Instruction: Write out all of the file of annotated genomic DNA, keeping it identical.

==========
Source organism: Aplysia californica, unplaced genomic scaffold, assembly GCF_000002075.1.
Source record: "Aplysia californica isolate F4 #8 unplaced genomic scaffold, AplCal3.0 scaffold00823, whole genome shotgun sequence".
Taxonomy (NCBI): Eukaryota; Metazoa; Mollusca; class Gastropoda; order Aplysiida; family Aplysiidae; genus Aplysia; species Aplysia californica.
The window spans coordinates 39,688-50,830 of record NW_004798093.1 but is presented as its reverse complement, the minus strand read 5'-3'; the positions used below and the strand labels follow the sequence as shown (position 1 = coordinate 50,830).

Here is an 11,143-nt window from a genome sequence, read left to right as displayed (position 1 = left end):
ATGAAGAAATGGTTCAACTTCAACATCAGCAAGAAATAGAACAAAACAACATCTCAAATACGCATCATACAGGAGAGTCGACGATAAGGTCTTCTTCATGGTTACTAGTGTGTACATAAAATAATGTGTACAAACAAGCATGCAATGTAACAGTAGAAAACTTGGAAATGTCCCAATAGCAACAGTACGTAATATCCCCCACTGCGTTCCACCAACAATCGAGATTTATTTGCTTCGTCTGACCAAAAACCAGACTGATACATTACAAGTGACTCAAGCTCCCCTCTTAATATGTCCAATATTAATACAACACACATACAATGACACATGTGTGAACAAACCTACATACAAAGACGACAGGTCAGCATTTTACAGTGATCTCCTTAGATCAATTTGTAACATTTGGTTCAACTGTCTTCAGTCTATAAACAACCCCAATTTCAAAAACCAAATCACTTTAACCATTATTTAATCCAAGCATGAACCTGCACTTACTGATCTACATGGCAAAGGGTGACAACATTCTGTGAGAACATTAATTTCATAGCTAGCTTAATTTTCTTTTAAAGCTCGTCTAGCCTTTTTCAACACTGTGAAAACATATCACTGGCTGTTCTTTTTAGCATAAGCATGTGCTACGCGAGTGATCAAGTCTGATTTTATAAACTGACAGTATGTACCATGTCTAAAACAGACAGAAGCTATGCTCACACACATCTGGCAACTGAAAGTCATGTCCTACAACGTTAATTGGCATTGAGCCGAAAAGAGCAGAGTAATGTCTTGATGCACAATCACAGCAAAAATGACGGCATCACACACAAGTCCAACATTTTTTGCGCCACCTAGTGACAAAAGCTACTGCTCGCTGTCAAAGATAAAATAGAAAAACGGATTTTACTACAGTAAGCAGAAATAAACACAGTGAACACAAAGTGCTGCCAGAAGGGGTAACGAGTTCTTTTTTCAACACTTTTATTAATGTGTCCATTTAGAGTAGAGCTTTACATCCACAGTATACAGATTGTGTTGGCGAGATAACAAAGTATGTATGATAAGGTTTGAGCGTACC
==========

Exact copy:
Source organism: Aplysia californica, unplaced genomic scaffold, assembly GCF_000002075.1.
Source record: "Aplysia californica isolate F4 #8 unplaced genomic scaffold, AplCal3.0 scaffold00823, whole genome shotgun sequence".
Taxonomy (NCBI): Eukaryota; Metazoa; Mollusca; class Gastropoda; order Aplysiida; family Aplysiidae; genus Aplysia; species Aplysia californica.
The window spans coordinates 39,688-50,830 of record NW_004798093.1 but is presented as its reverse complement, the minus strand read 5'-3'; the positions used below and the strand labels follow the sequence as shown (position 1 = coordinate 50,830).

Here is an 11,143-nt window from a genome sequence, read left to right as displayed (position 1 = left end):
ATGAAGAAATGGTTCAACTTCAACATCAGCAAGAAATAGAACAAAACAACATCTCAAATACGCATCATACAGGAGAGTCGACGATAAGGTCTTCTTCATGGTTACTAGTGTGTACATAAAATAATGTGTACAAACAAGCATGCAATGTAACAGTAGAAAACTTGGAAATGTCCCAATAGCAACAGTACGTAATATCCCCCACTGCGTTCCACCAACAATCGAGATTTATTTGCTTCGTCTGACCAAAAACCAGACTGATACATTACAAGTGACTCAAGCTCCCCTCTTAATATGTCCAATATTAATACAACACACATACAATGACACATGTGTGAACAAACCTACATACAAAGACGACAGGTCAGCATTTTACAGTGATCTCCTTAGATCAATTTGTAACATTTGGTTCAACTGTCTTCAGTCTATAAACAACCCCAATTTCAAAAACCAAATCACTTTAACCATTATTTAATCCAAGCATGAACCTGCACTTACTGATCTACATGGCAAAGGGTGACAACATTCTGTGAGAACATTAATTTCATAGCTAGCTTAATTTTCTTTTAAAGCTCGTCTAGCCTTTTTCAACACTGTGAAAACATATCACTGGCTGTTCTTTTTAGCATAAGCATGTGCTACGCGAGTGATCAAGTCTGATTTTATAAACTGACAGTATGTACCATGTCTAAAACAGACAGAAGCTATGCTCACACACATCTGGCAACTGAAAGTCATGTCCTACAACGTTAATTGGCATTGAGCCGAAAAGAGCAGAGTAATGTCTTGATGCACAATCACAGCAAAAATGACGGCATCACACACAAGTCCAACATTTTTTGCGCCACCTAGTGACAAAAGCTACTGCTCGCTGTCAAAGATAAAATAGAAAAACGGATTTTACTACAGTAAGCAGAAATAAACACAGTGAACACAAAGTGCTGCCAGAAGGGGTAACGAGTTCTTTTTTCAACACTTTTATTAATGTGTCCATTTAGAGTAGAGCTTTACATCCACAGTATACAGATTGTGTTGGCGAGATAACAAAGTATGTATGATAAGGTTTGAGCGTACC